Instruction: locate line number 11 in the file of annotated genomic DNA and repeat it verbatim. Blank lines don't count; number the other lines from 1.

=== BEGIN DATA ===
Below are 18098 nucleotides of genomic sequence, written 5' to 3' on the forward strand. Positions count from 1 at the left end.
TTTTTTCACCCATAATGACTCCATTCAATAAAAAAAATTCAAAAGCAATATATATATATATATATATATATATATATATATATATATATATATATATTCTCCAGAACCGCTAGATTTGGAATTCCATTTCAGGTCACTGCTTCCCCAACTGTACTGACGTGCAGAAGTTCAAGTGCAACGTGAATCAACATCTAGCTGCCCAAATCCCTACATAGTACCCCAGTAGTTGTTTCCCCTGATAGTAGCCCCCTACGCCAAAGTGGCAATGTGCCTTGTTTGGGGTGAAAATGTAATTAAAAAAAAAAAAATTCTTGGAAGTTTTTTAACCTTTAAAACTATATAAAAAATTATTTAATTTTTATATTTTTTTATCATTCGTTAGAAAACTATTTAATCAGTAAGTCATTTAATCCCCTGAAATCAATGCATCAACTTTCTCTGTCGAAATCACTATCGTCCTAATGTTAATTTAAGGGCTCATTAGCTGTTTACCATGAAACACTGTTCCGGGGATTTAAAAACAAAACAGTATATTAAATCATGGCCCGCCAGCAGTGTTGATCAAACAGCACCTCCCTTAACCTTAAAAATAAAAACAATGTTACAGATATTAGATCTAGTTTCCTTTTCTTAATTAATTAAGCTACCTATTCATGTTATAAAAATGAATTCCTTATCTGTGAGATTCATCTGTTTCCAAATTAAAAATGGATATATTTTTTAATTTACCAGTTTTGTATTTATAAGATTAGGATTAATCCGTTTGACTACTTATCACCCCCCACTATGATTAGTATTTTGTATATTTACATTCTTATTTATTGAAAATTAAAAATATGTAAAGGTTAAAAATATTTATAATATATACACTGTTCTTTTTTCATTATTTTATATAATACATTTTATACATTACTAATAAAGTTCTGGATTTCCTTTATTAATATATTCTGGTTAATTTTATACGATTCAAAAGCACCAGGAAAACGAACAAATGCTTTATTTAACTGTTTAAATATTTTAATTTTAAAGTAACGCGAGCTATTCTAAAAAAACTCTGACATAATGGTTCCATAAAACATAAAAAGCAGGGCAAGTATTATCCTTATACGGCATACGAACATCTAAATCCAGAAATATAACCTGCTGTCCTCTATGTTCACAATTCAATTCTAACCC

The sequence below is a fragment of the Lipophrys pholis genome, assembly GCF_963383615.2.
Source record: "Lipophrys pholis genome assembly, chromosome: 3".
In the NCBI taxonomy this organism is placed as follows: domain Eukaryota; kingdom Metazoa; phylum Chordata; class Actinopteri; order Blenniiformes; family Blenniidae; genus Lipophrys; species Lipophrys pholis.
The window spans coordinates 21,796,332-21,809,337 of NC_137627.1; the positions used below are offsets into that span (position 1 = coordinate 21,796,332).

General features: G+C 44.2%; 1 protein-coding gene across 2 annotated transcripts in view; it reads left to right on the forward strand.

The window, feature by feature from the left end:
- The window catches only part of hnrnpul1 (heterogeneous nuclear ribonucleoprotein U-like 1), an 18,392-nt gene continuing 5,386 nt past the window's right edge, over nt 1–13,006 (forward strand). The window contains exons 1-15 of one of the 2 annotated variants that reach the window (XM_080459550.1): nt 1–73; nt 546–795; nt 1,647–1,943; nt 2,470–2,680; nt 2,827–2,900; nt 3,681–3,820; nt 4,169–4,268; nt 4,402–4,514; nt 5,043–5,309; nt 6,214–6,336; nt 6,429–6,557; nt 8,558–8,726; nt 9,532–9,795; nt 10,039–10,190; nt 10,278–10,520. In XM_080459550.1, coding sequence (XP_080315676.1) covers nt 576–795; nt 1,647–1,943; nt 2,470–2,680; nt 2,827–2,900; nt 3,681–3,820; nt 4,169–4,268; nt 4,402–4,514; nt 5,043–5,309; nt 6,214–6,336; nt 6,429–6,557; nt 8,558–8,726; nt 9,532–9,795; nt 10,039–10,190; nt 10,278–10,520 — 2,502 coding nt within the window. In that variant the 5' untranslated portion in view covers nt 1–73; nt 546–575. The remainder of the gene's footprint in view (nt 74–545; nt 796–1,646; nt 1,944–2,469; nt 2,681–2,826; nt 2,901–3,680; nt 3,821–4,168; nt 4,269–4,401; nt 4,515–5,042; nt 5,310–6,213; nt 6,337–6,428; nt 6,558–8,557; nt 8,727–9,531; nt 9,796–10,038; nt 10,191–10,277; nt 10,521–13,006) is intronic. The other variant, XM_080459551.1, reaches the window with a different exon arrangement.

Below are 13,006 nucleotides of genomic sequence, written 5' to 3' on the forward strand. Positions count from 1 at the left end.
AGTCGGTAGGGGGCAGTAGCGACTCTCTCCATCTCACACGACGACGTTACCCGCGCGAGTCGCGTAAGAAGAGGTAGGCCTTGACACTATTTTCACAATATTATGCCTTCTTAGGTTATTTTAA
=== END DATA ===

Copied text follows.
AGTCGGTAGGGGGCAGTAGCGACTCTCTCCATCTCACACGACGACGTTACCCGCGCGAGTCGCGTAAGAAGAGGTAGGCCTTGACACTATTTTCACAATATTATGCCTTCTTAGGTTATTTTAA